2013-Oct-21 - Public Relations

A project log for Rocketometer

Flight-proven Do-it-yourself Spacecraft

kwan3217kwan3217 04/05/2017 at 16:510 Comments

I had worked on sounding rocket flights before (this was the fifth or so flight of this payload) in an official capacity, but this time I was there on my own time and budget. Therefore I took my own car on the long trek to Las Cruces, New Mexico, the nearest civilization to White Sands.

Even though it was a noon launch, you have to get to the base extra early. I was there around 7:00am, because the safety roadblocks go up about then, and because this is the last time any of us get to actually touch the rocket. A pretty common thing to do is to sign the rocket with a sharpie, and put stickers on it. Unfortunately, I didn't get a chance to sign the rocket (I was a few minutes late) but I did get to put a Rocketometer 1 sticker on the interior of the blockhouse.

This time, our Principal Investigator (PI, the chief scientist and person most responsible for the mission) made an effort to get many people from the lab to join us at the launch. We had about 15 people that were able to attend, and I, being a veteran of past launches but having no official duties on this flight, was drafted for public relations. As I said, it was a several hour wait from the time people had to show up on site to the time of launch. So, I told stories I had directly experienced, stories I had heard about the base, stories about Range Safety, etc.

For instance: The launch was at White Sands Missile Range, Complex 36 Athena launcher. This is a complex run by the US Navy, on a US Army base. The mission was sponsored by NASA, so there was plenty of bureaucracy to go around. The Army was in charge of Range Safety, which meant that there was an Army officer somewhere with his hand on a button ready to set off the Flight Termination System (a fancy word for "self-destruct") if needed. This position dates back all the way to 1946, when the Army started flying captured V2 rockets. The range is a long piece of ground, with the launch sites in the south and the intended impact points in the north. One day, they launched a V2 that went off course and started flying south, ultimately crashing in a cemetery in Juarez, Mexico and causing quite an international incident. On that day, the concept of Range Safety was born. Since that day, no rocket launched on any American rocket range has caused any damage or injury to anyone off the range.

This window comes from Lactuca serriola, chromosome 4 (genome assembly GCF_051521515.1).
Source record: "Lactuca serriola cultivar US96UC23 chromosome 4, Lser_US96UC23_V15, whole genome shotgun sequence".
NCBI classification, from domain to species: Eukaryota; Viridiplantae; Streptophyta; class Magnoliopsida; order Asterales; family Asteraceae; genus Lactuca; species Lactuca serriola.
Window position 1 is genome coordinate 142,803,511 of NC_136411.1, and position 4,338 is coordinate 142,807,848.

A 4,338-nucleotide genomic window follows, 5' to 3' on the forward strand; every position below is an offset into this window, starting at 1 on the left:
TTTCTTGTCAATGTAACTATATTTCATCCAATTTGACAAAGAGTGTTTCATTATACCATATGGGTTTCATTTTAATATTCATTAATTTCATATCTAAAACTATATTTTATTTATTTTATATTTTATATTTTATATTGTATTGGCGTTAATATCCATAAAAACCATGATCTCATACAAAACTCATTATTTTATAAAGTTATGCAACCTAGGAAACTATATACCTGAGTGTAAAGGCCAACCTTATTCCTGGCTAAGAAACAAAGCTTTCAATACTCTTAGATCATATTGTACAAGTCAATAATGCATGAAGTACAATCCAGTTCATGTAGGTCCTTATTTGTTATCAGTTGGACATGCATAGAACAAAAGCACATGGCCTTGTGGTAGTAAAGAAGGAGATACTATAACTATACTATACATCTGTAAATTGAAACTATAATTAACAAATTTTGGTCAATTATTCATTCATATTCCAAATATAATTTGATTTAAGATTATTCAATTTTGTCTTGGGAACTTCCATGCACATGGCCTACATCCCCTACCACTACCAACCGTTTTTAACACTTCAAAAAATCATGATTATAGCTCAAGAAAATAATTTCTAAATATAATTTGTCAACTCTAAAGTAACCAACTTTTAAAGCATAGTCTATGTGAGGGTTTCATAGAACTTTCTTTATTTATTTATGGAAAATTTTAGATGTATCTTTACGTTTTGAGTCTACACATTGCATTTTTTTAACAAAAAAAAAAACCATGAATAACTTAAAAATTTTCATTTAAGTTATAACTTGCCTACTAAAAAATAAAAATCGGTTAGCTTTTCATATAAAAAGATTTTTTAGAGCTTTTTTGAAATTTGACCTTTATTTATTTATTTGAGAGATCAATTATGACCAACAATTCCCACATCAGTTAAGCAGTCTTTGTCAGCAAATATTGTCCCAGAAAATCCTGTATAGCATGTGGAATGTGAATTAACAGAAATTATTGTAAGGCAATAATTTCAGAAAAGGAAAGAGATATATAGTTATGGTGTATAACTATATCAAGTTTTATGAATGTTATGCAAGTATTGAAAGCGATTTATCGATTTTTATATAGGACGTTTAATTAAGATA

I also talked about the history of Complex 36. It was built by NASA back in the Apollo days, for testing the launch escape system. The whole complex is still like a time capsule of how rocketry was done. I say there is quite a bit of bureaucracy involved in a simple sounding rocket launch, but that is NOTHING like what has to be done to get something into orbit. There is an old saying about how you can't fly until the weight of the paperwork equals the weight of the vehicle. Well, a sounding rocket is a pretty light vehicle, so there is still plenty of opportunity to get hands dirty.

I kept the crowd entertained with stories, with videos, with talks about sounding rockets in general and our mission in particular, until just before noon when we all went outside (about half a mile away from the launcher) and counted down to launch.

If you have never seen a rocket launch, you have no idea what one looks like. Pictures don't do it justice. A rocket is bright. If you have seen ten launches, you still don't remember what one looks like. It is brighter than you remember.

After the launch, we went back inside to listen to the chatter on the voice loops. The main payload worked fine, and the three scientists operating it collected the data they needed in space. After about 10 minutes, the rocket fell back into the atmosphere, slowed from about mach 7 to almost zero in about 20 seconds, then plummeted back to near the ground, when it fired its drogue and then main parachute, bringing it to a soft landing in the desert about 15 minutes after launch.

About an hour after landing, the Army sent a pair of helicopters out to pick up the payload. Three hours after launch, the payload was back in the barn. The data from the main payload was transmitted during the flight, but the Rocketometer had no telemetry transmission at all -- it was just a passenger. It recorded all the data on its own memory card.